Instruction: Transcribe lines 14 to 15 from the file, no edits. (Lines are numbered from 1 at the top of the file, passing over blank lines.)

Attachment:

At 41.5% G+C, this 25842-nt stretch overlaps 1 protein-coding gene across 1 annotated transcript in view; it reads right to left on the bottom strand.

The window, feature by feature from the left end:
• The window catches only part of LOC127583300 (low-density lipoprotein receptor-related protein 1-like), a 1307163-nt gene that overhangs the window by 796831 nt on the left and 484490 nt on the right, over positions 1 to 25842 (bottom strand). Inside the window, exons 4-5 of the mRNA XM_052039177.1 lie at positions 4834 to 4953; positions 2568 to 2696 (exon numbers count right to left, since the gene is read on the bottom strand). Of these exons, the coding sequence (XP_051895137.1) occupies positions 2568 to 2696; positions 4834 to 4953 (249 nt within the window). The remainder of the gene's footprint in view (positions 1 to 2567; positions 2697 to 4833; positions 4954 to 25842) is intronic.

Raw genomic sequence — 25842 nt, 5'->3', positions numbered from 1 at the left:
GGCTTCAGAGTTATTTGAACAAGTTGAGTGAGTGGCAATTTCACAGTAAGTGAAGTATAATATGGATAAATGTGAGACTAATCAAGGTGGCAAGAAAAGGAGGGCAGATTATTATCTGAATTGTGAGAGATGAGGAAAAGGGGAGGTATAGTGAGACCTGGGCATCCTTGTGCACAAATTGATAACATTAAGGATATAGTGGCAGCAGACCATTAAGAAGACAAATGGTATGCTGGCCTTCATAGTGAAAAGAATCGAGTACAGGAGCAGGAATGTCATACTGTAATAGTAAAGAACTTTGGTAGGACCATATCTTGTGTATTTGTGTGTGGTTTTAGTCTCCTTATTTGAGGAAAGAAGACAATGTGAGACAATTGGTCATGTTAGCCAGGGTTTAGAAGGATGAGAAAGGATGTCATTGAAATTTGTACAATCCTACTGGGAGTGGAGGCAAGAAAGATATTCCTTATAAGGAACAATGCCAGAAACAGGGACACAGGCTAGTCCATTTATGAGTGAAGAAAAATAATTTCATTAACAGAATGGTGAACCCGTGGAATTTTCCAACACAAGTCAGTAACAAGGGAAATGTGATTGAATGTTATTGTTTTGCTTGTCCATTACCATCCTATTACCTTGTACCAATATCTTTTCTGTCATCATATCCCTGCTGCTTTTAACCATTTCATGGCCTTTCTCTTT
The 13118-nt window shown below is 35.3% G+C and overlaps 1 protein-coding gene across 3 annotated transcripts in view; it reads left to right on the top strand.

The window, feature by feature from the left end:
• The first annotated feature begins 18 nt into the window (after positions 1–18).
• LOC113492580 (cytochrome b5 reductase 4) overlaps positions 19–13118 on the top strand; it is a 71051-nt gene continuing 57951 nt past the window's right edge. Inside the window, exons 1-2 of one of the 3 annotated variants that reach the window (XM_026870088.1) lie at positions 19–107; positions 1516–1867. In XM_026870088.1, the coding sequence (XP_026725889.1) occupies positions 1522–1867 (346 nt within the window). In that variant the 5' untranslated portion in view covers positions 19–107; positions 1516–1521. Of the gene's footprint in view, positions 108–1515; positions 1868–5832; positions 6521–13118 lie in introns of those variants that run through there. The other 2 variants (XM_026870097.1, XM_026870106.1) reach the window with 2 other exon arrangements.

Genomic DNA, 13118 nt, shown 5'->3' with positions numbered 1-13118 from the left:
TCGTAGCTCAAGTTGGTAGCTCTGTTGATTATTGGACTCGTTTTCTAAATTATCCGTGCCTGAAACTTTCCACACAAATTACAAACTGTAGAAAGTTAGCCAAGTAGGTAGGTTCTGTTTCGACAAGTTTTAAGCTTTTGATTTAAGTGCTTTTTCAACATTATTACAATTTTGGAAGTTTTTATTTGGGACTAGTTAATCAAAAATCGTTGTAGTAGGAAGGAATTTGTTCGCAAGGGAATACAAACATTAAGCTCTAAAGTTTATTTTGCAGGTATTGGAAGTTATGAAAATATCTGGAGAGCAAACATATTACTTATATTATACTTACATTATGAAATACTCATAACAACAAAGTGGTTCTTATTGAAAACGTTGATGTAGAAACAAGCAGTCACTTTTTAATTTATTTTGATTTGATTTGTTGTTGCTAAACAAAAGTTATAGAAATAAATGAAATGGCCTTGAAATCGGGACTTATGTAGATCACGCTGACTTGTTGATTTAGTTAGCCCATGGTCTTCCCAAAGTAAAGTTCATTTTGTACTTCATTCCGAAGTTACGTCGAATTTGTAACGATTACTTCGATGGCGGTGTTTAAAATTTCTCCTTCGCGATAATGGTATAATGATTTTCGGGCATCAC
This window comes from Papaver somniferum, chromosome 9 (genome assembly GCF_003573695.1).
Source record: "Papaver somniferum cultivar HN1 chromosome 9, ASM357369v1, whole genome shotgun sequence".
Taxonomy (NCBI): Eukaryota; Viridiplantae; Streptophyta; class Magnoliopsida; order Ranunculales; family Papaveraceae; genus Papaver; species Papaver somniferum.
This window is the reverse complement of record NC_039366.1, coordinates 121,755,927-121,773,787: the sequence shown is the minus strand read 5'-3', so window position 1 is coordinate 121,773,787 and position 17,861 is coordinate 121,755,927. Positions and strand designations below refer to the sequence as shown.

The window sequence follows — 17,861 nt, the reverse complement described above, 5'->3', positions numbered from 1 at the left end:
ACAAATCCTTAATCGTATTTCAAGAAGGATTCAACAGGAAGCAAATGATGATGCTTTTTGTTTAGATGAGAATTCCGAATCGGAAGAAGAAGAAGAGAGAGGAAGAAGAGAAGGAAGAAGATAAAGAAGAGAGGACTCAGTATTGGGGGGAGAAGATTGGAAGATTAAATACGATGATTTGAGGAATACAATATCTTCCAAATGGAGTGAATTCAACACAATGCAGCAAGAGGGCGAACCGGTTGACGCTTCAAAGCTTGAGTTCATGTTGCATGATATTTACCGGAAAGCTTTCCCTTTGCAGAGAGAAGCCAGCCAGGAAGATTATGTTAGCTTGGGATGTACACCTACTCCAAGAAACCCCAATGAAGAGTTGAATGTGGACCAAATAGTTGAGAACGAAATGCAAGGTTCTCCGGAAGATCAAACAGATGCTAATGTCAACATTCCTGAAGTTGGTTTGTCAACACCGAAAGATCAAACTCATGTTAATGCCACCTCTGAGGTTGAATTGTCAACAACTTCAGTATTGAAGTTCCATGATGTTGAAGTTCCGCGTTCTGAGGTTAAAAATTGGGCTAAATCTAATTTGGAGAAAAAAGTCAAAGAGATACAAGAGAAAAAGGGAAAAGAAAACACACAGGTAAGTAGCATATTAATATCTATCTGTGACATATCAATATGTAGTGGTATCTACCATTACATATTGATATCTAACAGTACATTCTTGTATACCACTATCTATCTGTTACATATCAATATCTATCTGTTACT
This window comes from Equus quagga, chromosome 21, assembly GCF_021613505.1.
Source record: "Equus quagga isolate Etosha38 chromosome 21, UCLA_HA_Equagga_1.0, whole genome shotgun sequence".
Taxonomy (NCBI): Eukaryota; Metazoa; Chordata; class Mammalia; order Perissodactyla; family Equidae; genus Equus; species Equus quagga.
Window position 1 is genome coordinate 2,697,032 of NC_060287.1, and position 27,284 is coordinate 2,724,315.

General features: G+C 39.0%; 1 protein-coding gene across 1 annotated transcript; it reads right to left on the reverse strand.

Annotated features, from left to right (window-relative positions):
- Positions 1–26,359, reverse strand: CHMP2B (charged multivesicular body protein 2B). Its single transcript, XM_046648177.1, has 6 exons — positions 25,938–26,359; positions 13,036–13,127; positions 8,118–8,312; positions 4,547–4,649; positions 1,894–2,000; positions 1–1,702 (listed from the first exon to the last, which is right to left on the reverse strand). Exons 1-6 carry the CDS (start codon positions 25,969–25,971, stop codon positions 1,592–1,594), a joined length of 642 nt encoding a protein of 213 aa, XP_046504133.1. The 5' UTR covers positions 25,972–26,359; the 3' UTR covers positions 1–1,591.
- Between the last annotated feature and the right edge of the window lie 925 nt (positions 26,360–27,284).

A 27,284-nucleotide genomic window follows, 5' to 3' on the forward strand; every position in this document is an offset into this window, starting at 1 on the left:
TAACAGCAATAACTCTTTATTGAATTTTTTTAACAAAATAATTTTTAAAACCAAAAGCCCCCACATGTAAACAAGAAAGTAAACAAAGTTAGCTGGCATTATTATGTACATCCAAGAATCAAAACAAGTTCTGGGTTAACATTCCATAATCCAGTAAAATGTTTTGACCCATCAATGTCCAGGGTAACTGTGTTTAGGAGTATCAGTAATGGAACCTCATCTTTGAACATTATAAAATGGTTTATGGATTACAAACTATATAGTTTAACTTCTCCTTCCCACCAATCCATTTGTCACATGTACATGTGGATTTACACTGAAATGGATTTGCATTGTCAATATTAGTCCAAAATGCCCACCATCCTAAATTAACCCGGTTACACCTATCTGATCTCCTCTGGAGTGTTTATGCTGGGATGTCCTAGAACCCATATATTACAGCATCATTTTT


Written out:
Taxonomy (NCBI): Eukaryota; Viridiplantae; Streptophyta; class Magnoliopsida; order Ranunculales; family Papaveraceae; genus Papaver; species Papaver somniferum.
This window is the reverse complement of record NC_039366.1, coordinates 121,755,927-121,773,787: the sequence shown is the minus strand read 5'-3', so window position 1 is coordinate 121,773,787 and position 17,861 is coordinate 121,755,927. Positions and strand designations below refer to the sequence as shown.